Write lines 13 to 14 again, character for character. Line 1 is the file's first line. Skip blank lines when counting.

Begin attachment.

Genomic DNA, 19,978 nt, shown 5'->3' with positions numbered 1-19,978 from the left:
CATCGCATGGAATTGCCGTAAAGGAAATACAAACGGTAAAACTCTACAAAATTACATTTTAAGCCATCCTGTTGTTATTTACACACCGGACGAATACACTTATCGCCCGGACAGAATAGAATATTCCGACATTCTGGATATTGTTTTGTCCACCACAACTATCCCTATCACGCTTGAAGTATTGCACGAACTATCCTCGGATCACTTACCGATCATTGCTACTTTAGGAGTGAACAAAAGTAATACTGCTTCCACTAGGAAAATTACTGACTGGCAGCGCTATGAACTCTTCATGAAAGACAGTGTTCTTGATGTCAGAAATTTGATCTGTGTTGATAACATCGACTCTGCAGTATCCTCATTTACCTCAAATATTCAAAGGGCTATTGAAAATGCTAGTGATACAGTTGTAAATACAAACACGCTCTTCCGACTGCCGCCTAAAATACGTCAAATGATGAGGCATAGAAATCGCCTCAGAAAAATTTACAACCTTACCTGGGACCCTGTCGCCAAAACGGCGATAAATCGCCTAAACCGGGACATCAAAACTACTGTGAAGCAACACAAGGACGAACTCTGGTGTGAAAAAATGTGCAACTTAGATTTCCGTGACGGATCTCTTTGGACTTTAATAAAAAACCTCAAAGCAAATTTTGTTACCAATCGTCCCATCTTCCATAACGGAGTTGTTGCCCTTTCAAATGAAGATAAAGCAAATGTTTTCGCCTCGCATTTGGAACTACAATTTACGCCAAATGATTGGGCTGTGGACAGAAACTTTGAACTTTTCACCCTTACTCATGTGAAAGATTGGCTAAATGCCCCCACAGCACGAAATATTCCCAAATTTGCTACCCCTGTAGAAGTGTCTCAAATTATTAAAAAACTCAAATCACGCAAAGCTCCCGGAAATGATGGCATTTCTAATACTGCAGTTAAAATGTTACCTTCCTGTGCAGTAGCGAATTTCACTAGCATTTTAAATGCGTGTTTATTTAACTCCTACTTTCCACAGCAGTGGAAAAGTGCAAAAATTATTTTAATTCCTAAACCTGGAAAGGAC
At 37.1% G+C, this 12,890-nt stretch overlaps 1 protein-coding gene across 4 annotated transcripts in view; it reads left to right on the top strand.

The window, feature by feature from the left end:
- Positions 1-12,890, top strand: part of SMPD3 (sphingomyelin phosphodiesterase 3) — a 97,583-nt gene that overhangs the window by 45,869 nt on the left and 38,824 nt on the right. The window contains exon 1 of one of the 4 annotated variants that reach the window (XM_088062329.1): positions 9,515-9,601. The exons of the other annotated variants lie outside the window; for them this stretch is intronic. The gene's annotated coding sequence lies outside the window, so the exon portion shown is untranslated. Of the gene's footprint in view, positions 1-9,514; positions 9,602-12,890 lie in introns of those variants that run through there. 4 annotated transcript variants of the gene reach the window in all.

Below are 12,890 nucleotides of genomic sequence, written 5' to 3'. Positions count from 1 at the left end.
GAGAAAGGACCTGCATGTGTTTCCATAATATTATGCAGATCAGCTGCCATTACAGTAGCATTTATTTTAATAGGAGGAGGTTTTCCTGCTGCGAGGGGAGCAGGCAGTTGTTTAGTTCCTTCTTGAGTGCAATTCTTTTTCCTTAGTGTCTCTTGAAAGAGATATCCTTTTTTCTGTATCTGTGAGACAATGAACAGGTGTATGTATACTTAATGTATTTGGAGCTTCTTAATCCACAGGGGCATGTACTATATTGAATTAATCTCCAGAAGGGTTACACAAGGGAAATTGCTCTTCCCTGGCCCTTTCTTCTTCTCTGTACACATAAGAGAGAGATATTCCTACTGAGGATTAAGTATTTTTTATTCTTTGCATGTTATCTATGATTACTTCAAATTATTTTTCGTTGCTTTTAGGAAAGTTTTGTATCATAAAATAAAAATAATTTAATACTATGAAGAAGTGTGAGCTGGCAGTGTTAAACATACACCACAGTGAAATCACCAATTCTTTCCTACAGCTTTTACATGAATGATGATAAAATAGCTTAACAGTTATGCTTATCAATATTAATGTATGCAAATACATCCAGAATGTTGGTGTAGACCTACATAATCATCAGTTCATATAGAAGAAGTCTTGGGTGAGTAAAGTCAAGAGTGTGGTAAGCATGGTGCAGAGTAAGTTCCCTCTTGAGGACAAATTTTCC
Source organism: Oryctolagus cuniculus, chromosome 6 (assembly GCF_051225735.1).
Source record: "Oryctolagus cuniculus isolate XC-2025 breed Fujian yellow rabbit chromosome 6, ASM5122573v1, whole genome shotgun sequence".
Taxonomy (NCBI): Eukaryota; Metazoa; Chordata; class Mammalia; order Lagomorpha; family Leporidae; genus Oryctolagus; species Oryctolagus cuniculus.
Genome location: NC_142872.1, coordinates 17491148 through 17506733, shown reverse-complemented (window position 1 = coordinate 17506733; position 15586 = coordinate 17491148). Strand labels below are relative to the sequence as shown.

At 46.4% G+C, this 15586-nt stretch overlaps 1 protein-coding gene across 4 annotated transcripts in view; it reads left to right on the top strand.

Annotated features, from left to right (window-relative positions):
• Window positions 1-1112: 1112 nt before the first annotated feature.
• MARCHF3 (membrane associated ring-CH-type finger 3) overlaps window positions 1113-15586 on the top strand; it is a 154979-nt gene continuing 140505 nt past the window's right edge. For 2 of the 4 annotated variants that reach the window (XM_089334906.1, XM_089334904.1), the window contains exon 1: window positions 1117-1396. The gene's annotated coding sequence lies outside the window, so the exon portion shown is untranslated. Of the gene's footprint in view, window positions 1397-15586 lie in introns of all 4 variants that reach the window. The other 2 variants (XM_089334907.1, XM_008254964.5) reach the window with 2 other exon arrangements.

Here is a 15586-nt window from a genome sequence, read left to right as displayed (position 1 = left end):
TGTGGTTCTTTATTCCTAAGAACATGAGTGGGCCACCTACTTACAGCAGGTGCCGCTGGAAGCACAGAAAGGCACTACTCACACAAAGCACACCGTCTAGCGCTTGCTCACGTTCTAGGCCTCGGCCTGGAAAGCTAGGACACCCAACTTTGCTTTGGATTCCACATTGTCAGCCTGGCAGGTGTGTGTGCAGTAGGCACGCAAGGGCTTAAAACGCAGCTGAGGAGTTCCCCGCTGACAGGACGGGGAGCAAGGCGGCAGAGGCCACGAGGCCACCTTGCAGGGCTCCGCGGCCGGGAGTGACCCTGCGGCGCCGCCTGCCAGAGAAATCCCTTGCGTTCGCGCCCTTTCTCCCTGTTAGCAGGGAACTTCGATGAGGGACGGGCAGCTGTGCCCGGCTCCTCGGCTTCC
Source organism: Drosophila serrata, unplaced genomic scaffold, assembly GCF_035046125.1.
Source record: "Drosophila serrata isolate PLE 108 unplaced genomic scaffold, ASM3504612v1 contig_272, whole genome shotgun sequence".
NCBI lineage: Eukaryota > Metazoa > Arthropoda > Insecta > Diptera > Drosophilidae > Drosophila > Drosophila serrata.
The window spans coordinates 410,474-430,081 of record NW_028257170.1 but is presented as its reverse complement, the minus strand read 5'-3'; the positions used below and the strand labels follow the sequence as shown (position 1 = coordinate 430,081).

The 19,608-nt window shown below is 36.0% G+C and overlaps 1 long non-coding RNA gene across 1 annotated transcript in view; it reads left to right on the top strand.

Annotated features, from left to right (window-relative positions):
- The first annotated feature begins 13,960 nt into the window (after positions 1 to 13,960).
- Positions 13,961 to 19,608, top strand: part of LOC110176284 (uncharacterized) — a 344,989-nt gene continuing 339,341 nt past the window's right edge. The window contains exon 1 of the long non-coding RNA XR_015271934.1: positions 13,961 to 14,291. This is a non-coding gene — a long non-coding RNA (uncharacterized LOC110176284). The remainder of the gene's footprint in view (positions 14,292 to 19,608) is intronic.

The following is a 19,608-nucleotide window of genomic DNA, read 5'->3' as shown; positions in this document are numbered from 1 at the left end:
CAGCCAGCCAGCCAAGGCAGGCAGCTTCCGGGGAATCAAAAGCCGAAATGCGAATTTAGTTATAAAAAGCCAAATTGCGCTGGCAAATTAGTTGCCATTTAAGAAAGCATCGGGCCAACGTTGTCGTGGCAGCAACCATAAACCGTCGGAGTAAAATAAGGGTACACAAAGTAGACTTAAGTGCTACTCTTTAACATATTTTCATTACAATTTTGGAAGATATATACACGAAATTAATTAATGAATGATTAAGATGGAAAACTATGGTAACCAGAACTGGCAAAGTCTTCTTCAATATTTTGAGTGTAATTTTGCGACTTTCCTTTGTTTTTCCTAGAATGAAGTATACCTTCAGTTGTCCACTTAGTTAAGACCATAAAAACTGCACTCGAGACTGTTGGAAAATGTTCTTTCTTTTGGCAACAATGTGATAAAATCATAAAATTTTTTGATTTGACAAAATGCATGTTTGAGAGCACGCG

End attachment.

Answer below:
Annotated features, from left to right (window-relative positions):
• Window positions 1-1112: 1112 nt before the first annotated feature.